Isaiah 61 points to the work of Jesus Christ. No other Old Testament book, except the Book of Psalms, has the richness of character in describing the work of the Messiah.
A. Roles Fulfilled
In addition to the observations above, Isaiah 61:1–2 focused on some specific roles Jesus Christ would fulfill during His earthly ministry:
Isa 61:1 The Spirit of the Lord GOD is upon me; because the LORD hath anointed me to preach good tidings unto the meek; he hath sent me to bind up the brokenhearted, to proclaim liberty to the captives, and the opening of the prison to them that are bound;
Isa 61:2 To proclaim the acceptable year of the LORD, and the day of vengeance of our God; to comfort all that mourn;
The anointing that rested on Jesus Christ was for the purpose of preaching good tidings. The Lord was pointed and clear in His preaching and teaching. While only a small portion of the Lord’s ministry is recorded in the Bible (John 21:25), it seems that the majority of His time was spent ministering to people.
The church today should embrace anointed teaching and preaching because this is the manner in which the Lord intended for His church to be fed (John 21:15–17). The ministry should be committed to bringing the truth of Scripture to congregations that must hear the life-giving message. Conveying truth follows the example of Jesus and is what Paul asked of Timothy (II Timothy 4:1–5).
B. Messianic Roles Not Yet Filled
Isaiah’s prophecies spoke of One who would be both Savior and Judge. Some prophecies were fulfilled with the coming of the Messiah, but the prophecies also spoke of a coming day of vengeance to those who reject God. That day of vengeance was not fulfilled during Jesus’ ministry on earth. This is often referred to as the Day of the Lord.
True worship at the deepest level will always be motivated by gratitude. When individuals meditate on what it means to have the acceptable year of the Lord preached to them, they should shout, “Hallelujah! Thank God for saving me!”
3. The Message Of The Messiah
Few details of the early life of Jesus are given in the Gospels. Other than His dedication in the Temple and the incident of His parents accidentally leaving Him in the Temple where, at age twelve, He confounded the religious leaders, we have no insight into His life before His baptism.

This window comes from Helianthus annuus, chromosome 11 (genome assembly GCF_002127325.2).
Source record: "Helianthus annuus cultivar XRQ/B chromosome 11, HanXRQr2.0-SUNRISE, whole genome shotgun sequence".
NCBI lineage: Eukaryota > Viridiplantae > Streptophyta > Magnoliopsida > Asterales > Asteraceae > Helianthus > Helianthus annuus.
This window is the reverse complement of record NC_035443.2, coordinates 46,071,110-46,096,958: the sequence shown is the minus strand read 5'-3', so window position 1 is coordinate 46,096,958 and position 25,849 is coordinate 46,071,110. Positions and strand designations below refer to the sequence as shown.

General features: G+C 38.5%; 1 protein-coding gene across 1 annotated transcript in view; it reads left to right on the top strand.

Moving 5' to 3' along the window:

A. Messiah’s Inaugural Address
Following Jesus’ baptism and His victory over the devil’s temptations in the wilderness, Jesus began His ministry in Galilee, in northern Israel. He quickly became popular among the people. Large crowds gathered to hear His teaching.
When Jesus went to Nazareth, His hometown, He went into the synagogue and stood up to read. He opened the Book of Isaiah and read:
Luk 4:18 The Spirit of the Lord is upon me, because he hath anointed me to preach the gospel to the poor; he hath sent me to heal the brokenhearted, to preach deliverance to the captives, and recovering of sight to the blind, to set at liberty them that are bruised,
Luk 4:19 To preach the acceptable year of the Lord.
After He closed the book and sat down, He made a claim that sent shock waves through the audience. “This day is this scripture fulfilled in your ears”
B. Reaching The Marginalized
Jesus settled into a pattern that could be a challenge to today’s Apostolic church. He did not seek out the bold and the beautiful but rather those who were the misfits of society. Sadly those who have means and talents often rely so much on their personal abilities that they feel no need to address the deep spiritual needs within.
The Lord came to seek and to save the lost, and the same mandate is for today’s Apostolic church. If the church is to be viable and strong in our world, the same prevailing purpose has to capture us. Paul noted that not many wise or noble people populated the church, but rather the weak and foolish (I Corinthians 1:26–29).
C. Challenging the Status Quo: the Sermon on the Mount
In the Sermon on the Mount, Jesus endeavored to bring true happiness to the lives of His listeners. Nine times in the Beatitudes, He used the word blessed, which can be translated “happy.”
It is joy that comes from an unerring trust in God. It is a radical call to freedom from this world’s insights and philosophies. This was the message the Lord was anointed to preach to those who would follow Him.

This concludes this study on Kingdom Ethics, we pray that this study has Blessed you and that it has in some way helped to strengthened your walk with the Lord, on Monday we will start our study on “BEATITUDES” Have a Blessed Day In The LORD!